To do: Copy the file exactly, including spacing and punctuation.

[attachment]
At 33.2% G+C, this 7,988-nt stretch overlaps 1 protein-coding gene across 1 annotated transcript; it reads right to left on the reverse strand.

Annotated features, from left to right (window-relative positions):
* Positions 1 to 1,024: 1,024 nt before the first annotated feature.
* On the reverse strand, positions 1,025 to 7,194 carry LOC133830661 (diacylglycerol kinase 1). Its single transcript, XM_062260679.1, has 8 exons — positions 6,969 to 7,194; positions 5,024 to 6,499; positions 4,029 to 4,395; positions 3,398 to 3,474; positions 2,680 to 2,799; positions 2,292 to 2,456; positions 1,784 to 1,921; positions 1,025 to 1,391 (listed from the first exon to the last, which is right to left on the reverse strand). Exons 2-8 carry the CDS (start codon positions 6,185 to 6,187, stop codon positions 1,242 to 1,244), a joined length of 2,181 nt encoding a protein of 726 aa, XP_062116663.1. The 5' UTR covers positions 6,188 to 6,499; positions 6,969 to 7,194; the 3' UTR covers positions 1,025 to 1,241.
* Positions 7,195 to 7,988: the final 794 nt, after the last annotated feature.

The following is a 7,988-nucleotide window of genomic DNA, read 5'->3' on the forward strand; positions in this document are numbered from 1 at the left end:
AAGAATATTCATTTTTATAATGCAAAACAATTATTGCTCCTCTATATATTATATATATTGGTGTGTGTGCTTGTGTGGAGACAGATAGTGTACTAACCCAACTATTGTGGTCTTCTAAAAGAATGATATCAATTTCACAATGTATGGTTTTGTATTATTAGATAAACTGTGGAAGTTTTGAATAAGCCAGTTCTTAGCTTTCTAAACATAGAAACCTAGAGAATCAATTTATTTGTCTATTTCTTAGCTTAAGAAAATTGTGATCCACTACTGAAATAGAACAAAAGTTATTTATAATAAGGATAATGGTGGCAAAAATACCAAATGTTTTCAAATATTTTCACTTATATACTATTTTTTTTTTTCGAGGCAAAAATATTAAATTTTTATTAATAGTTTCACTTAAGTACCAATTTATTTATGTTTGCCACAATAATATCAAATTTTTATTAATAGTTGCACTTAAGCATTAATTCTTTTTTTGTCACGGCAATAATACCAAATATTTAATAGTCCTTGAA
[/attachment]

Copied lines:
At 33.2% G+C, this 7,988-nt stretch overlaps 1 protein-coding gene across 1 annotated transcript; it reads right to left on the reverse strand.

Annotated features, from left to right (window-relative positions):
* Positions 1 to 1,024: 1,024 nt before the first annotated feature.
* On the reverse strand, positions 1,025 to 7,194 carry LOC133830661 (diacylglycerol kinase 1). Its single transcript, XM_062260679.1, has 8 exons — positions 6,969 to 7,194; positions 5,024 to 6,499; positions 4,029 to 4,395; positions 3,398 to 3,474; positions 2,680 to 2,799; positions 2,292 to 2,456; positions 1,784 to 1,921; positions 1,025 to 1,391 (listed from the first exon to the last, which is right to left on the reverse strand). Exons 2-8 carry the CDS (start codon positions 6,185 to 6,187, stop codon positions 1,242 to 1,244), a joined length of 2,181 nt encoding a protein of 726 aa, XP_062116663.1. The 5' UTR covers positions 6,188 to 6,499; positions 6,969 to 7,194; the 3' UTR covers positions 1,025 to 1,241.
* Positions 7,195 to 7,988: the final 794 nt, after the last annotated feature.

The following is a 7,988-nucleotide window of genomic DNA, read 5'->3' on the forward strand; positions in this document are numbered from 1 at the left end:
AAGAATATTCATTTTTATAATGCAAAACAATTATTGCTCCTCTATATATTATATATATTGGTGTGTGTGCTTGTGTGGAGACAGATAGTGTACTAACCCAACTATTGTGGTCTTCTAAAAGAATGATATCAATTTCACAATGTATGGTTTTGTATTATTAGATAAACTGTGGAAGTTTTGAATAAGCCAGTTCTTAGCTTTCTAAACATAGAAACCTAGAGAATCAATTTATTTGTCTATTTCTTAGCTTAAGAAAATTGTGATCCACTACTGAAATAGAACAAAAGTTATTTATAATAAGGATAATGGTGGCAAAAATACCAAATGTTTTCAAATATTTTCACTTATATACTATTTTTTTTTTTCGAGGCAAAAATATTAAATTTTTATTAATAGTTTCACTTAAGTACCAATTTATTTATGTTTGCCACAATAATATCAAATTTTTATTAATAGTTGCACTTAAGCATTAATTCTTTTTTTGTCACGGCAATAATACCAAATATTTAATAGTCCTTGAA